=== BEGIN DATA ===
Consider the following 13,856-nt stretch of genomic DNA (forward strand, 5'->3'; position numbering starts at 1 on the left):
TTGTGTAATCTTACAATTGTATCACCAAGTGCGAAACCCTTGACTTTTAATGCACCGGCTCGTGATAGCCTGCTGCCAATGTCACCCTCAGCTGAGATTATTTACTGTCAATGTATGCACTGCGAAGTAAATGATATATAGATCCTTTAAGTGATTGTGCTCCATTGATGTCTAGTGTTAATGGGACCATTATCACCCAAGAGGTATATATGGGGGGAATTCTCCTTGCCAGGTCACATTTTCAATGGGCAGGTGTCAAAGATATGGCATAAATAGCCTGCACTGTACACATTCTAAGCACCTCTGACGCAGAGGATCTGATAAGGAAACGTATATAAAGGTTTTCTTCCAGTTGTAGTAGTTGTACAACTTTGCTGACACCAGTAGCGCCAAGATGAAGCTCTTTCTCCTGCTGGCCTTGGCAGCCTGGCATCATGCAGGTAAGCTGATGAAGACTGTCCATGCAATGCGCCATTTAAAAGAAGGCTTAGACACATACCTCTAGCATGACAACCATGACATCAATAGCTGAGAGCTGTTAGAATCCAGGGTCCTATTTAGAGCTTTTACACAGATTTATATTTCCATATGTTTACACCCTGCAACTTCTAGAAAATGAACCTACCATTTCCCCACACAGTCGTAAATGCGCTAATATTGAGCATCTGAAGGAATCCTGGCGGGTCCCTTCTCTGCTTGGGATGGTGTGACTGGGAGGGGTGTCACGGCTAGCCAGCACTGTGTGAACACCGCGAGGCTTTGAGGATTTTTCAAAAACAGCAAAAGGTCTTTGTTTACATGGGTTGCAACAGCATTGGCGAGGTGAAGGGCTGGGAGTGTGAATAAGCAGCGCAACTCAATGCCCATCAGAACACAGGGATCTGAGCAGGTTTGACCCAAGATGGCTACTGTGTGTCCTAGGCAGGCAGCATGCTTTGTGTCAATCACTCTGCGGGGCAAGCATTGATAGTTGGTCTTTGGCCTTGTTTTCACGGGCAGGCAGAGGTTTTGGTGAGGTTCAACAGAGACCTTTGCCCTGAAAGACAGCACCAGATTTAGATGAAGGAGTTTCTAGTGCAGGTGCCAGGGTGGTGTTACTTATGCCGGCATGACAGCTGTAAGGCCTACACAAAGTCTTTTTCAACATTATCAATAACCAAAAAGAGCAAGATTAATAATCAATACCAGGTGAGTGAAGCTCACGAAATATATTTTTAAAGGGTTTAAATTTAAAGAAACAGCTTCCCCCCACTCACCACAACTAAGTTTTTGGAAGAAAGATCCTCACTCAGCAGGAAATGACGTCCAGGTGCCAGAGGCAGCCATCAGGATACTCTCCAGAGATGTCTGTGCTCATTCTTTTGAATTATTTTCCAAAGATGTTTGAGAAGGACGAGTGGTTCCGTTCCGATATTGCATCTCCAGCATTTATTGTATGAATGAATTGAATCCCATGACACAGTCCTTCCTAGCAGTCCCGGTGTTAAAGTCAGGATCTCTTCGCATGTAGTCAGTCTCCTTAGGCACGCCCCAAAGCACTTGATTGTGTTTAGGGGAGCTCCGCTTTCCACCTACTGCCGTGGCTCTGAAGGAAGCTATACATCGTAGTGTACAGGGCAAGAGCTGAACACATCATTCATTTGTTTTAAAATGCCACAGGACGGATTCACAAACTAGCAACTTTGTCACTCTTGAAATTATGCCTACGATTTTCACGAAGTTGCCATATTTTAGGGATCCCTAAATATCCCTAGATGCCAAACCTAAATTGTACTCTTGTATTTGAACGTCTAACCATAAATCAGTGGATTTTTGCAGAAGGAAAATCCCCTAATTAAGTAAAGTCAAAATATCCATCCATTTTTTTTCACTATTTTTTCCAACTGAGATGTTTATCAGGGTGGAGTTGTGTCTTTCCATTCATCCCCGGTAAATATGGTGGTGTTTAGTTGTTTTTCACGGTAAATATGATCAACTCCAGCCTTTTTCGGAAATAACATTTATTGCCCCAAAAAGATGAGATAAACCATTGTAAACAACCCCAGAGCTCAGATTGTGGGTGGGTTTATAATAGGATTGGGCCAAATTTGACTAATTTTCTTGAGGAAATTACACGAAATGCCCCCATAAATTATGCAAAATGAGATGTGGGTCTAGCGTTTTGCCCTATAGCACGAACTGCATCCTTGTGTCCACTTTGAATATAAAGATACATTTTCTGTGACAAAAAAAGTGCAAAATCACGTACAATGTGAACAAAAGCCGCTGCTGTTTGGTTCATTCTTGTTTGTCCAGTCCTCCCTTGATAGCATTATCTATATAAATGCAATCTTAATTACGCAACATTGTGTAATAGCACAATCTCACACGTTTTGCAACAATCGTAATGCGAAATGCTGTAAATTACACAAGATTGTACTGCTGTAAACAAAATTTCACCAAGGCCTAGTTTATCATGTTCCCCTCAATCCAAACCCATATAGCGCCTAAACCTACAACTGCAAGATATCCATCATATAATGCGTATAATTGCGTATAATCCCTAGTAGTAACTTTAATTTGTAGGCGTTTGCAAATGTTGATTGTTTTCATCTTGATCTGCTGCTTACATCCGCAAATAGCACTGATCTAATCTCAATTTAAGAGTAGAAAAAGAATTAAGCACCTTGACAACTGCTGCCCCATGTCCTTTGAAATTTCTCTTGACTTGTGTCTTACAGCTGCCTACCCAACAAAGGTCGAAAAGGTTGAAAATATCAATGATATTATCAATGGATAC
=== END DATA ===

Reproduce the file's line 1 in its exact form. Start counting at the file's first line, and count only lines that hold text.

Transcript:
Consider the following 13,856-nt stretch of genomic DNA (forward strand, 5'->3'; position numbering starts at 1 on the left):